By Hedayat Reda 

“Start from the pain” they often tell you when you’re stuck. Just put words on paper and it will come. I’ve tried to tell this story a lot of different ways and have yet to succeed at finding a way that works. For some reason every time I click on a button to put words on a page the ink melts. Whatever was there becomes out of focus, like you’re looking at the words through a cracked magnifying glass. I reach into the recesses of my mind and wonder if this would work better with real ink. If turning the ethereal into the physical would somehow solidify the non-solid. If that’s where I could start.  At about this time I begin to wonder what your version of the story is. If it’s somehow more corporeal than mine. If it’s told in first person or in third person. If it includes as many almost fairytale-like moments as mine does. If it ends abruptly or leaves some room for wiggle. I wonder if we were two passengers boarding the same ship or if I was on some kind of special rocket, you know— the kind that reaches the moon really fast. They say that one-sided love doesn’t really exist. In order to feel love, it must be reciprocated. I say that those who believe that have never felt it. Love is one of those things you can’t describe until you’ve been through it and even then, all the metaphors in the world fall short of the real thing. I seem to remember a time in which we didn’t know each other. A time in which I wasn’t constantly checking my phone or waiting to bring your name up in conversation. Without falling into cliché, I long for that time. For that me. The transformation happened really fast. One day you weren’t there and then suddenly you were. It’s unbelievable that such a pace could birth the stillness that characterized my time with you. And yet I couldn’t imagine it any other way.  I wish we had started differently. Single, for one. Attentive, for two. I wish your name wasn’t already fused to mine in my head and we could laugh at our mutual propensity for gin instead of bond over it. I wish for clarity instead of comfort. I wish for slowness. I wish I had really taken in the details instead of letting you do the guiding. I wish time had been on our side. Or, barring that, I wish for a lack of sides. I wonder if you have graduated yet or if you’re still slaving over the books. I remember the first time you raved to me about your hopes and dreams. I remember noting that yours were singular and mine were plural. That still gets to me. My best friend really hates you. Every time I mention you she says k*ssomo (fuck him). It’s become almost a gut reaction of hers. I would be a lot funnier if it wasn’t true. Remember that time we went swimming at sunset? You were half-drunk and kept trying to make me touch your feet. I thought then that this was the beginning of something new (boy was I wrong). I now flinch every time I hear that accented lilt you had in your vowels. I would never admit this out loud, but sometimes, I elongate my own vowels just to feel a bit closer to you. The thing I miss the most is that freckle on your neck. If I got a do-over I would spend all my time kissing it and inhaling your scent there. I wonder if she’s noticed it yet. It pains me to think you might be touching her ankles the same way you touched mine. I saved a playlist with your name on it. Now every time I hear Anderson Paak, it takes me back to that first time with you. I wish I could take my gifts back. It’s petty and stupid but I hate that you still have a physical part of me. In an ideal universe I’d sever the tie clean. But then, what would happen to you? You would never understand why I feel the need to put these thoughts down. For you, silence always reigned supreme. It took me a long time to realize, but that was your particular brand of selfishness. Your assertion of control. I’d like to say that I regret meeting you. My life would have been much richer without your tendency to ghost. Unfortunately, I don’t. That’s another thing about love. Even if it sucks, you’re happier to have experienced it than not. There are probably a hundred different ways this could have ended. You could have manned up and told me the truth. I could have gone out on a limb and confessed. We both could have worked through it. I don’t know what it was about us, but for some reason it never worked. It was a bit like Marilyn Monroe singing Happy Birthday to the president. Beautiful, but unoriginal. Sometimes I wonder if you still think of me. And if so, I wonder if it’s in present tense or past tense. More than anything though I still think about that time we almost made love. How fast we shed our clothing. How luminescent you looked in the moonlight, the smooth R&B playing on the speakers. How your eyes said all the words you could never say to me.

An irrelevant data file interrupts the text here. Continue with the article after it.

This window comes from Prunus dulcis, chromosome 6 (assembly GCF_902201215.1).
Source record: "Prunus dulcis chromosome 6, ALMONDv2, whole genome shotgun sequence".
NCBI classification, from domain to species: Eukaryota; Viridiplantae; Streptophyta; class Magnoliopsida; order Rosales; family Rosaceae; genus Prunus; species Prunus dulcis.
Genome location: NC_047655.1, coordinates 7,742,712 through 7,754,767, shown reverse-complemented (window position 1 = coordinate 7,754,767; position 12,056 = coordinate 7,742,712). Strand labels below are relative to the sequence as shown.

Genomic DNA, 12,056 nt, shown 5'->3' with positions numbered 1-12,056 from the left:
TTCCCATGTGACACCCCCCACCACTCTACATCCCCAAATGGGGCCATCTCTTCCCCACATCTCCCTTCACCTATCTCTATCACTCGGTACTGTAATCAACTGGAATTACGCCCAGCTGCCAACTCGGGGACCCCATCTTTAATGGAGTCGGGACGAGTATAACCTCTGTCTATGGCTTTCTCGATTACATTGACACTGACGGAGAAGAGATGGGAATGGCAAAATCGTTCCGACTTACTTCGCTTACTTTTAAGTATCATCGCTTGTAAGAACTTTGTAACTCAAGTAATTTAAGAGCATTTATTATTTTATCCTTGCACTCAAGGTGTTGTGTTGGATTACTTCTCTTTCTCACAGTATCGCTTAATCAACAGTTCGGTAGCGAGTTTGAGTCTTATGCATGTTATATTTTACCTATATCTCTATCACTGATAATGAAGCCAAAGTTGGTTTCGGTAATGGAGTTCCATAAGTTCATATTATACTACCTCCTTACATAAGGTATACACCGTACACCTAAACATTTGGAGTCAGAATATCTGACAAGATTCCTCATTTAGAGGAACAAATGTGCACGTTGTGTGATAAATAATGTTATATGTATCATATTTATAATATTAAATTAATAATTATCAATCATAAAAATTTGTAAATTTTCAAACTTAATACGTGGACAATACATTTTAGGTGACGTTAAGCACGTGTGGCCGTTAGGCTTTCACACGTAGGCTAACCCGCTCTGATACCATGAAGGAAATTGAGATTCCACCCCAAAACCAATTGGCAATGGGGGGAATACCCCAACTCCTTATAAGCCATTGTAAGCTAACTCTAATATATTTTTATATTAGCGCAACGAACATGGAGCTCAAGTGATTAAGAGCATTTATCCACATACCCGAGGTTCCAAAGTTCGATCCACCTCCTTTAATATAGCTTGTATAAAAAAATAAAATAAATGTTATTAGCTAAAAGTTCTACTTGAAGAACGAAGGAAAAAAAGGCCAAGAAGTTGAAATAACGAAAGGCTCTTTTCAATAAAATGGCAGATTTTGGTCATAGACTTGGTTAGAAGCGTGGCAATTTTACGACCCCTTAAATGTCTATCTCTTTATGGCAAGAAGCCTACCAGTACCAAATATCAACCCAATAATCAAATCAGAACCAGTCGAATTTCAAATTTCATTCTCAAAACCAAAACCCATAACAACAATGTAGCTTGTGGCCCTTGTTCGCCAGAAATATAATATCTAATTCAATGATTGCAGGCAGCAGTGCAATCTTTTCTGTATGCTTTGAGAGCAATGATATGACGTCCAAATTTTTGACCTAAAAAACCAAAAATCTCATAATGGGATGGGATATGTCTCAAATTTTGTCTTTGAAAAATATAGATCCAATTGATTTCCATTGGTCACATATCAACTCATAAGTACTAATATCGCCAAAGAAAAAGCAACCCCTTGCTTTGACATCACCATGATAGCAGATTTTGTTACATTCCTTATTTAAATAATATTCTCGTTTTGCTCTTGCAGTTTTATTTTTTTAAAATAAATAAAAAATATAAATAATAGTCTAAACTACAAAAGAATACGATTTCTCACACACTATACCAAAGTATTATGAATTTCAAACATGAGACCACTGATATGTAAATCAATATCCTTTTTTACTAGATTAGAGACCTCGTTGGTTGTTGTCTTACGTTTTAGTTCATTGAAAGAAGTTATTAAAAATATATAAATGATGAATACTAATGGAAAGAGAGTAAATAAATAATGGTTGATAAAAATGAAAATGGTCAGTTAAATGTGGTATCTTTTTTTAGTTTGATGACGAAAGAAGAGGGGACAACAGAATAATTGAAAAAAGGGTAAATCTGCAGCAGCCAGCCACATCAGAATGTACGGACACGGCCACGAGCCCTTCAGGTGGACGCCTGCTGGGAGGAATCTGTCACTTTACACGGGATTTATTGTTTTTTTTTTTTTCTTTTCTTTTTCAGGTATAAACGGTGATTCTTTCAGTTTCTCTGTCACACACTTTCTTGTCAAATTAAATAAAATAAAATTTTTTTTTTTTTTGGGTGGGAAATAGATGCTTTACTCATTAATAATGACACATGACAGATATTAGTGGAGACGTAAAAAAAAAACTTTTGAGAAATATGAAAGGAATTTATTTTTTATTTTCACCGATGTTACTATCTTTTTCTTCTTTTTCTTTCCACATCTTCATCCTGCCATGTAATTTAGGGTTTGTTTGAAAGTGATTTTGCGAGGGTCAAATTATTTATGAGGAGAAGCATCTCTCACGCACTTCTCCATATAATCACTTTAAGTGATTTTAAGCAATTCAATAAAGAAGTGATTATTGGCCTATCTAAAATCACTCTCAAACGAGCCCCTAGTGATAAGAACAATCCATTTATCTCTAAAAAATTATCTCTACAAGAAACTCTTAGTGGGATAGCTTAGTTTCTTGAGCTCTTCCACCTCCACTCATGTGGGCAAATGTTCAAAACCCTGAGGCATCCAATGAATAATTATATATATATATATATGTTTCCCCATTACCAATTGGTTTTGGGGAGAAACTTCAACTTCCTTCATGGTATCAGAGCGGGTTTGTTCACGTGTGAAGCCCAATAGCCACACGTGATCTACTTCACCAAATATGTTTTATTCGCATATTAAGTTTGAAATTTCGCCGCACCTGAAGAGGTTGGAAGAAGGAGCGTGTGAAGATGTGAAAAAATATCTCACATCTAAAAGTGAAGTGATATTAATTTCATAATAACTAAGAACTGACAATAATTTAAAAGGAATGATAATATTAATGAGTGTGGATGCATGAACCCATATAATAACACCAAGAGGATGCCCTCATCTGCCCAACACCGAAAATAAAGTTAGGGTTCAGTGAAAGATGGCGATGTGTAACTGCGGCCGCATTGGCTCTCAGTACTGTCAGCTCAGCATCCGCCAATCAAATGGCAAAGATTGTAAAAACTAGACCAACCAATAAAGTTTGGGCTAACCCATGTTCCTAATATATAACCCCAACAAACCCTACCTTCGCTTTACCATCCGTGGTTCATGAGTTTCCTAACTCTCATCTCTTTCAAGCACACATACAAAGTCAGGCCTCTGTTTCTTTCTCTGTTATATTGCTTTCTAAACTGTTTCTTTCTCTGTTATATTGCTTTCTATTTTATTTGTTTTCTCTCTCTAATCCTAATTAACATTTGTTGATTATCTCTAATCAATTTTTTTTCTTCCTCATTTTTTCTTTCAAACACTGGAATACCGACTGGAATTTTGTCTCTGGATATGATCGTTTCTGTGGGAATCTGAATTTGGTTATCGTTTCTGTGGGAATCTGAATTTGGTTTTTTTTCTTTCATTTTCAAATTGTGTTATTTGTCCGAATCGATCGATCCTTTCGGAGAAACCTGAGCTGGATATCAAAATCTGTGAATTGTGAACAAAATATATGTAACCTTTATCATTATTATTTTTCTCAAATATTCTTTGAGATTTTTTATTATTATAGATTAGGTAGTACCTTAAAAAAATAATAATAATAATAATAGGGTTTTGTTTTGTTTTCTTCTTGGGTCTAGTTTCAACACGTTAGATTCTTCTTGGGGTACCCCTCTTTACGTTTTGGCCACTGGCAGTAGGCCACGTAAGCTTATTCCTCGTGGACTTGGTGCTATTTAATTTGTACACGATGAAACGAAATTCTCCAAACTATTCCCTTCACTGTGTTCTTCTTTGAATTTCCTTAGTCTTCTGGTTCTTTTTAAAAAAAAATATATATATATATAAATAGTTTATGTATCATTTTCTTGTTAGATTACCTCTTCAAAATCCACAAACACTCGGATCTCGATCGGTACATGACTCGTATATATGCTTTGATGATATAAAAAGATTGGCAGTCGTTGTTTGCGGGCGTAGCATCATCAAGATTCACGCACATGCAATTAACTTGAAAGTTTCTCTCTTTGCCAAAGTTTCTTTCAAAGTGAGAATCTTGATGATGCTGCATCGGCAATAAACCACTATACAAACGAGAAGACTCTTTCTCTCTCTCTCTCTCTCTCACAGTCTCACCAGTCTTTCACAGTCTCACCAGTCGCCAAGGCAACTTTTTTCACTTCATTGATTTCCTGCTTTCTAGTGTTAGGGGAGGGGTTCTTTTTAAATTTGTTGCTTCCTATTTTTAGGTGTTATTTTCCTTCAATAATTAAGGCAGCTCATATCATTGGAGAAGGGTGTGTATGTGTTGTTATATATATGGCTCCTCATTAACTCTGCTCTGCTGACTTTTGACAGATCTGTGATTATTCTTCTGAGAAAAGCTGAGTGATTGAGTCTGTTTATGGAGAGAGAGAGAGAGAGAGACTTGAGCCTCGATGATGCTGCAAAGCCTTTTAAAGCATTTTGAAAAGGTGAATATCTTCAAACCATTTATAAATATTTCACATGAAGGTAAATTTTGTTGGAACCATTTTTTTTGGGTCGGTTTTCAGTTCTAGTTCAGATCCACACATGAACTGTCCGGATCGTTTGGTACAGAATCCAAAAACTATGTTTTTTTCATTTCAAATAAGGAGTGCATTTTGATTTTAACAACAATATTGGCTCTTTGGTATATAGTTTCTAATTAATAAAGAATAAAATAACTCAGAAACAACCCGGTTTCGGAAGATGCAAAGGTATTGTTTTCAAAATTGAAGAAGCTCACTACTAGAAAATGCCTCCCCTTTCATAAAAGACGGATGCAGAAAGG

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Hedayat is an Egyptian experimental writer who dabbles in different genres and styles. She uses writing as a way to figure out the world and give voice to the voiceless. Hedayat is pursuing an MFA in Creative Writing at City College. Her work has been published in 433 online magazine, Promethean Literary Journal, and on the Womena website. Hedayat lives in Egypt with her family and dog.

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